The vaccination of 35,000 dogs in 20 working days using combined static point and door-to-door methods in Blantyre, Malawi

Andrew Gibson, Ian Handel, Kate Shervell, Tarryn Roux, Dagmar Mayer, Stanford Muyila, Golden B. Maruwo, Edwin M.S. Nkhulungo, Rachel A. Foster, Patrick Chikungwa, Bernard Chimera, Mark Bronsvoort, Richard Mellanby, Luke Gamble

Research output: Contribution to journalArticlepeer-review

Abstract

An estimated 60,000 people die of rabies annually. The vast majority of cases of human rabies develop following a bite from an infected dog. Rabies can be controlled in both human and canine populations through widespread vaccination of dogs. Rabies is particularly problematic in Malawi, costing the country an estimated 13 million USD and 484 human deaths annually, with an increasing paediatric incidence in Blantyre City. Consequently, the aim of this study was to vaccinate a minimum of 75% of all the dogs within Blantyre city during a one month period.

Blantyre’s 25 administrative wards were divided into 204 working zones. For initial planning, a mean human:dog ratio from the literature enabled estimation of dog population size and dog surveys were then performed in 29 working zones in order to assess dog distribution by land type. Vaccination was conducted at static point stations at weekends, at a total of 44 sites, with each operating for an average of 1.3 days. On Monday to Wednesday, door-to-door vaccination sessions were undertaken in the areas surrounding the preceding static point stations. 23,442 dogs were vaccinated at static point stations and 11,774 dogs were vaccinated during door-to-door vaccinations. At the end of the 20 day vaccination programme, an assessment of vaccination coverage through door-to-door surveys found that of 10,919 dogs observed, 8,661 were vaccinated resulting in a vaccination coverage of 79.3% (95%CI 78.6-80.1%). The estimated human:dog ratio for Blantyre city was 18.1:1. Mobile technology facilitated the collection of data as well as efficient direction and coordination of vaccination teams in near real time. This study demonstrates the feasibility of vaccinating large numbers of dogs at a high vaccination coverage, over a short time period in a large African city.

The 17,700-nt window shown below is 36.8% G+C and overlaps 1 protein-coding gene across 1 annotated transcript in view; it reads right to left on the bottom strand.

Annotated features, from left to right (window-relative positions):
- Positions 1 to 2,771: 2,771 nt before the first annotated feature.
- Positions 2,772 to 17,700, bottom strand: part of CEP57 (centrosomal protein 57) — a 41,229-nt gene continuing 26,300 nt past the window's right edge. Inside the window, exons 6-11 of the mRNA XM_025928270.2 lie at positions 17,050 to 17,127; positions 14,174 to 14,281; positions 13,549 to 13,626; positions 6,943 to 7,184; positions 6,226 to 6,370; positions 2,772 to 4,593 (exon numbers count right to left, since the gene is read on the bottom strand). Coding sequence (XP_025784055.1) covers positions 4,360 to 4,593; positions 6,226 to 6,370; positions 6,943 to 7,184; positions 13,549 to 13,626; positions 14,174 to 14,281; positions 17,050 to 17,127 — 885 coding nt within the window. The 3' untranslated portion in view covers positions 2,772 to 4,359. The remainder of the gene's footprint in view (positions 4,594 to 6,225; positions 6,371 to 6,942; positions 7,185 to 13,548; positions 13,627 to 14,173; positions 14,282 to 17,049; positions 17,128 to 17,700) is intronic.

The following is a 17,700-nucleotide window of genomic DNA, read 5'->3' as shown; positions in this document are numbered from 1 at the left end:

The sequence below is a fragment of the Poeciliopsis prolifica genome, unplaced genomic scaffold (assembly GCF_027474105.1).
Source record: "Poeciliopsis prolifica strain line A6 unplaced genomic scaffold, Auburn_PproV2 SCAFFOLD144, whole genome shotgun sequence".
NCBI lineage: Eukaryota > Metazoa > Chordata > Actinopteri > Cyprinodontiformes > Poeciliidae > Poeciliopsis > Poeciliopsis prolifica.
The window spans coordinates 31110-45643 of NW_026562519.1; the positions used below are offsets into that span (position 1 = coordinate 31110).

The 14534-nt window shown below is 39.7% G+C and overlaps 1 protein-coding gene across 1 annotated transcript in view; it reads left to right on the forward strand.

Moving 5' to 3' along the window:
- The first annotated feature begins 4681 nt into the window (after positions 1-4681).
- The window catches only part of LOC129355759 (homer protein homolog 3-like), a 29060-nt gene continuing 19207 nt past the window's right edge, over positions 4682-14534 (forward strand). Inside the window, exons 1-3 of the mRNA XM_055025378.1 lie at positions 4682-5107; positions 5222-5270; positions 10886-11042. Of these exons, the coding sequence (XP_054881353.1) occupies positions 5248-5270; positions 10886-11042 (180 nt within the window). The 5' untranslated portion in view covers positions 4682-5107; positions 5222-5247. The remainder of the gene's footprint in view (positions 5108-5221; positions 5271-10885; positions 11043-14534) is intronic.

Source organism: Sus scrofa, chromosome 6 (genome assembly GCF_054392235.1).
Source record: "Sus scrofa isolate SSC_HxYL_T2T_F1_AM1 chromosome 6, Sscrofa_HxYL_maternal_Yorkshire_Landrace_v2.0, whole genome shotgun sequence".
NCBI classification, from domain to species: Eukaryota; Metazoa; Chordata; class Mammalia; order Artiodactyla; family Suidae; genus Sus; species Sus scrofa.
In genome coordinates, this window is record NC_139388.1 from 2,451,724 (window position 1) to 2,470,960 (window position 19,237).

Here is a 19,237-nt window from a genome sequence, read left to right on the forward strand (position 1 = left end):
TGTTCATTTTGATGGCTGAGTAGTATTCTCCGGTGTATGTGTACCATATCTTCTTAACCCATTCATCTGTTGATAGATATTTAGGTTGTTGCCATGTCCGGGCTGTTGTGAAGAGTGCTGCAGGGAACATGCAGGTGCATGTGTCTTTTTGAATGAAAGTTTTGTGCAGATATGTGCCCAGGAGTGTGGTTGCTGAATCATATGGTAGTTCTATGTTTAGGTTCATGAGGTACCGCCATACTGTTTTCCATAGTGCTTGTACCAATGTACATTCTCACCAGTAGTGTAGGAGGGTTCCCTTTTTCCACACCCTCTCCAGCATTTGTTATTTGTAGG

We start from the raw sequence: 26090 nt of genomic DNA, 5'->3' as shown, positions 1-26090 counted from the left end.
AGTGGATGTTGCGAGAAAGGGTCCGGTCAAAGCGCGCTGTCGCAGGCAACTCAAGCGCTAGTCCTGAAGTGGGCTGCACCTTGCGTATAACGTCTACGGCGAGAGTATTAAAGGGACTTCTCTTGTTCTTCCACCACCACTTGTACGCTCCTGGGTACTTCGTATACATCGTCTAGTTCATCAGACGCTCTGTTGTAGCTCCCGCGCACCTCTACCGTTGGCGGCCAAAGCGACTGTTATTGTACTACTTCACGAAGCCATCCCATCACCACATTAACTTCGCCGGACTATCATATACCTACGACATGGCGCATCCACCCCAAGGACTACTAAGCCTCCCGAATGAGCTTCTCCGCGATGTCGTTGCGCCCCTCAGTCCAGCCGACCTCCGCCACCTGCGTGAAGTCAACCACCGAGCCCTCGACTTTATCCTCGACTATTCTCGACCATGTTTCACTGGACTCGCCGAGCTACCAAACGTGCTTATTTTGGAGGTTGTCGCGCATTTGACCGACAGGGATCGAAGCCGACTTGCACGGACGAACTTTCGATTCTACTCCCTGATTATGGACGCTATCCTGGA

Original languageEnglish
Article numbere0004824
JournalPLoS Neglected Tropical Diseases
Volume10
Issue number7
Early online date14 Jul 2016
DOIs
Publication statusE-pub ahead of print - 14 Jul 2016

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